A long and loose string of islands in Greece that roughly follow the coastline of Turkey in the south east Aegean Sea, says Wikipedia. Dodecanese means 12, but there are arguably 15 of them in reality, plus roughly 150 islets. This is the sunniest corner of one of the sunniest countries in the world. The Dodecanese are known for their archaeology: ancient sites, medieval castles, Byzantine churches,. And beaches of course.
Rhodes is the largest of Greece’s Dodecanese islands,
It was Easter, the weather was almost warm enough to sunbathe on the glorious beaches, but not quite...
We explored fascinating Rhodes Town, with its ancient ruins and remnants of its occupation by the Knights of St. John during the Crusades. The Old Town features the medieval Street of the Knights and the castle-like Palace of the Grand Masters. There's an immaculate Medusa mosaic ,originally found in the temple at Kos. Rhodes Town is bursting with churches, columns, authentic cafes and little bakeries, octopus grilling on the quay, the tentacles dangling out of the pans
I searched fruitlessly for signs of The Colossus of Rhodes, a huge bronze statue of the Greek sun-god Helios, that was erected at the harbour entrance 280 BC and quickly became known as the one of the Wonders of the Ancient World. It was toppled by an earthquake only 50 years later and disintegrated into fragments. There are ongoing rumours that it will be rebuilt but it won't be from the original metal, which apparently was recovered and melted down.
Lindos is a beautiful whitewashed fishing village with a gorgeous beach and an acropolis on the clifftop. There are monumental 4th-century gates, temples and the 14th-century Castle of the Knights of St. John.
We drove round the island and up a precipitous mountain road, it seemed like a vertical ascent, to a tiny monastery. The old monastery of Tsambika has breathtaking views over the beaches below and across to Lindos. The scary road only goes half way up. after that you you have to walk up e 350 steps. Uptop, a tiny, Byzantine church, dedicated to the Virgin. Legend has it that women having difficulties conceiving a baby must climb the hill barefoot to pray to the Virgin for fertility. apparently it works. but you have to name your child after the monastery in return.
We made a side trip by ferry from Rhodes, to the tiny but stunning island of Symi.
It has an utterly charming harbour with its colourful neoclassical houses and tiny fish restaurants; the sponge capital of Greece. This has to be one of the most photographed spots in Greece.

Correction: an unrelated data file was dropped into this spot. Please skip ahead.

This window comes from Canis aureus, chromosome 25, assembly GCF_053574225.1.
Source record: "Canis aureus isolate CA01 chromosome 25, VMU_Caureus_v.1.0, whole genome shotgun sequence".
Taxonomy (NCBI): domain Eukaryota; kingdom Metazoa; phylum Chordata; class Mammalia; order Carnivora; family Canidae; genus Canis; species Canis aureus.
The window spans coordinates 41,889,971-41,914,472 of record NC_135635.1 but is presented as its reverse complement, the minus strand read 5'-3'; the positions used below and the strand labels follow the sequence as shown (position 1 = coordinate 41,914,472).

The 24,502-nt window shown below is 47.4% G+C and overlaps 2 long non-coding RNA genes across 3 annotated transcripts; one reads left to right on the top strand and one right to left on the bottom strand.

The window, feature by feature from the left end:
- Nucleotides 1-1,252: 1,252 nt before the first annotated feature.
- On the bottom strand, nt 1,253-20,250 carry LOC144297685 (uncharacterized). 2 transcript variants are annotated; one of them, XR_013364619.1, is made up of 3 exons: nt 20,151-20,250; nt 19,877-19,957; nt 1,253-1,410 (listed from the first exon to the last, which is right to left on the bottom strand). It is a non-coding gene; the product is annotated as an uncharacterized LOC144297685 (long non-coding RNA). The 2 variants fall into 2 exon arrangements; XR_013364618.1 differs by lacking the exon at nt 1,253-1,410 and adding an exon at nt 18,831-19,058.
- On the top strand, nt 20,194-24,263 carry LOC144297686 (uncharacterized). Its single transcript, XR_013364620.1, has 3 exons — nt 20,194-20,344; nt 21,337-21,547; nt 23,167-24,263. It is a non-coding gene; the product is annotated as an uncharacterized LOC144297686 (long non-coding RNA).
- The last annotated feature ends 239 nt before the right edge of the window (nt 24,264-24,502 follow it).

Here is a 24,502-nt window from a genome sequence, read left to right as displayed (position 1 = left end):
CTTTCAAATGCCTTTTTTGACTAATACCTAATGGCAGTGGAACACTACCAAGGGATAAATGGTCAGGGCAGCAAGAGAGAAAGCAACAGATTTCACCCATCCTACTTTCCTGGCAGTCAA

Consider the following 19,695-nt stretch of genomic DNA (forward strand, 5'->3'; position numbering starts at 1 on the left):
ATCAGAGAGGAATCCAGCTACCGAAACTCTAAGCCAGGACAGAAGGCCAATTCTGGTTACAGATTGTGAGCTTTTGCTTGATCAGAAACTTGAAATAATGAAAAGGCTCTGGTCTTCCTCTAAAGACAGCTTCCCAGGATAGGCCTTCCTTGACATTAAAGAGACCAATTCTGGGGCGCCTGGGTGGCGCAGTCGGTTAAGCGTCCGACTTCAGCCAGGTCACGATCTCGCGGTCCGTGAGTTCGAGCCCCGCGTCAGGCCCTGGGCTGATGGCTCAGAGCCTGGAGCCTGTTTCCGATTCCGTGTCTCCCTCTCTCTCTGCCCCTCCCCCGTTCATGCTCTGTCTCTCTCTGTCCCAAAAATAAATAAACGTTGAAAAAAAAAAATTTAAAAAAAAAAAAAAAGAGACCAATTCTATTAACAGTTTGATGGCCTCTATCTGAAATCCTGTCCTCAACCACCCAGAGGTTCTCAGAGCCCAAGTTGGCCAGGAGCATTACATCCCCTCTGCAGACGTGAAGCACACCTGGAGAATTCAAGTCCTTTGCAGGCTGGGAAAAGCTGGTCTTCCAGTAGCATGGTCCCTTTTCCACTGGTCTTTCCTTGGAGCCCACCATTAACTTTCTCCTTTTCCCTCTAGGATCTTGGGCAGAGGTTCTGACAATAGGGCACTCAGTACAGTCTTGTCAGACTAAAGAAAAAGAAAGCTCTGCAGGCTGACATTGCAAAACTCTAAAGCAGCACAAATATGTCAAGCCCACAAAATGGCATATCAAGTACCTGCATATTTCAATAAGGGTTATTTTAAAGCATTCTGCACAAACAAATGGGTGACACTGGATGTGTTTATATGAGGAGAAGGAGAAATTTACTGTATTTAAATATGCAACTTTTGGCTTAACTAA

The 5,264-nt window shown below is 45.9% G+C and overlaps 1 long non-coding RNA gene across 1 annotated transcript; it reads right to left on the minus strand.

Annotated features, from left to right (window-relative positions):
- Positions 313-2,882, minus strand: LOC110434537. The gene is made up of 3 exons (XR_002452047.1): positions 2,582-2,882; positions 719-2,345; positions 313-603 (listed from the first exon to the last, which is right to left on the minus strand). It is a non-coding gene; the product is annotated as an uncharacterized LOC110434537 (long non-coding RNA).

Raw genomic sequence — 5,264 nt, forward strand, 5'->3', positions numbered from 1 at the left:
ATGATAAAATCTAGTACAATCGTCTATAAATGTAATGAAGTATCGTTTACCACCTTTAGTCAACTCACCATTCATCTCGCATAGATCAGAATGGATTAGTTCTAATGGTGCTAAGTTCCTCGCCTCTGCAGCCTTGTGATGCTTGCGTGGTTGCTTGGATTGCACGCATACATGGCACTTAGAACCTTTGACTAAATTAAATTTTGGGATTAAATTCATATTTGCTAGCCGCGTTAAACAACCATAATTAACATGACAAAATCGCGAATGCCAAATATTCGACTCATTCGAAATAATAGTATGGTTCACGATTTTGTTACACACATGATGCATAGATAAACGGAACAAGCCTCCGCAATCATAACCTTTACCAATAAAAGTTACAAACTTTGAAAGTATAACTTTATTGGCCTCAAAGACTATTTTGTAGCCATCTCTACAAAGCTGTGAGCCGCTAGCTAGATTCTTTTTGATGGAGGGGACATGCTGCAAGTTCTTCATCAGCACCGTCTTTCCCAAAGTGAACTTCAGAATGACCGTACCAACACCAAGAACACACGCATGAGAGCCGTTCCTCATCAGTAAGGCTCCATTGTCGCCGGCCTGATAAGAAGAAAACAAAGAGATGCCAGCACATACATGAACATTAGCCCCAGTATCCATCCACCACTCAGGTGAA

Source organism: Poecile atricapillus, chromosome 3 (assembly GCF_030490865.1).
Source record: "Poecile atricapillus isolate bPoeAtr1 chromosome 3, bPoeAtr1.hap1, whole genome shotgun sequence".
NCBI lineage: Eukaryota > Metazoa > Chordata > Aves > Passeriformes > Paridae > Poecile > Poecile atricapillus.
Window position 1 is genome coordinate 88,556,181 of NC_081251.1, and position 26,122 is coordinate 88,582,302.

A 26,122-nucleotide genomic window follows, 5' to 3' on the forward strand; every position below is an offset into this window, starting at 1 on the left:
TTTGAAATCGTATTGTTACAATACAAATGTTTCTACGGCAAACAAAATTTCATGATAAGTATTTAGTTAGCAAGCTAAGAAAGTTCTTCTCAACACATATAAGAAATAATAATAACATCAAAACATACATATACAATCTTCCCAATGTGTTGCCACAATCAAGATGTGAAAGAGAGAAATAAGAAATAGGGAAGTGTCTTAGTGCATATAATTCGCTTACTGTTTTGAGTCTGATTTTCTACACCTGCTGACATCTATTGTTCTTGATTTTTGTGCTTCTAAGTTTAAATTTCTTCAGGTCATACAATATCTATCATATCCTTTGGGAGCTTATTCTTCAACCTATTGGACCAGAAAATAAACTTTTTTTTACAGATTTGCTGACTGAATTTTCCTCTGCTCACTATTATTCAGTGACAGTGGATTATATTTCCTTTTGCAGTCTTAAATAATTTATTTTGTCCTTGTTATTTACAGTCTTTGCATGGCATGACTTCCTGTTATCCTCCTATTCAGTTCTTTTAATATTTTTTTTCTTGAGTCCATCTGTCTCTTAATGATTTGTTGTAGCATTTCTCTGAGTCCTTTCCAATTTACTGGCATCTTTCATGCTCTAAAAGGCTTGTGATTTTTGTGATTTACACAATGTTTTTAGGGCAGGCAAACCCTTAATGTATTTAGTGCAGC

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Kos is the third largest island of the Dodecanese by area, after Rhodes and Karpathos, but the second most populous.
The weather was sizzling hot and Kos was crowded. This is definitely a holiday island. There are plenty of sandy beaches. And I inadvertently booked into the the most touristy part of the island, the seaside village of Kardamena. It's an all too popular resort for young holidaymakers from the United Kingdom and Scandinavia and is rammed with bars and nightclubs.
Kos is rich with Greek and Roman landmarks, particularly in and around Kos Town. This harbour town is dominated by the 15th-century Neratzia Castle. Then there are the Ancient Agora ruins, with a temple, shrine and columns. and a third century Roman villa complete with mosaics.
Kos is volcanic, but there are no dramatic landscapes here. Just Therma, or Bubble Beach, near Kos Town, where the bay is fed by hot springs.
There weren’t so many olive groves as Cephalonia, but...
There was a lot of retsina, which tastes good cold out of the barrels (honest) and
I acquired a taste for saganaki (fried cheese) - delicious, though it squeaks in your mouth when you eat it.
And a side trip from Kos to Nisyros, one of Greece's four volcanic islands, and one of two in the Dodecanese, along with Kos.(The others are Santorini and Milos).
The boat went from busy Kardamena to the (small) but pretty (with the usual blue and white cuboids) main town and port of Nisyros, Mandraki. Like Milos, Nisyros is less dependent on tourists because of its deposits of perlite and pumice. The island used to be self-sufficient, and many crops were grown on its terraced slopes. Today, though, they are cultivated on a smaller scale.
Nisyros, of course, was once part of Kos. According to Greek mythology, the island was formed when Poseidon cut off a chunk and threw it onto the giant Polybotes to stop him from escaping.
The circular island is of course, the volcano. The caldera is huge, nearly two miles across, and whilst the volcano is deemed to be dormant (the last eruption was a steam explosion in 1888), there are still plenty of fumaroles spewing forth sulphurous streams.
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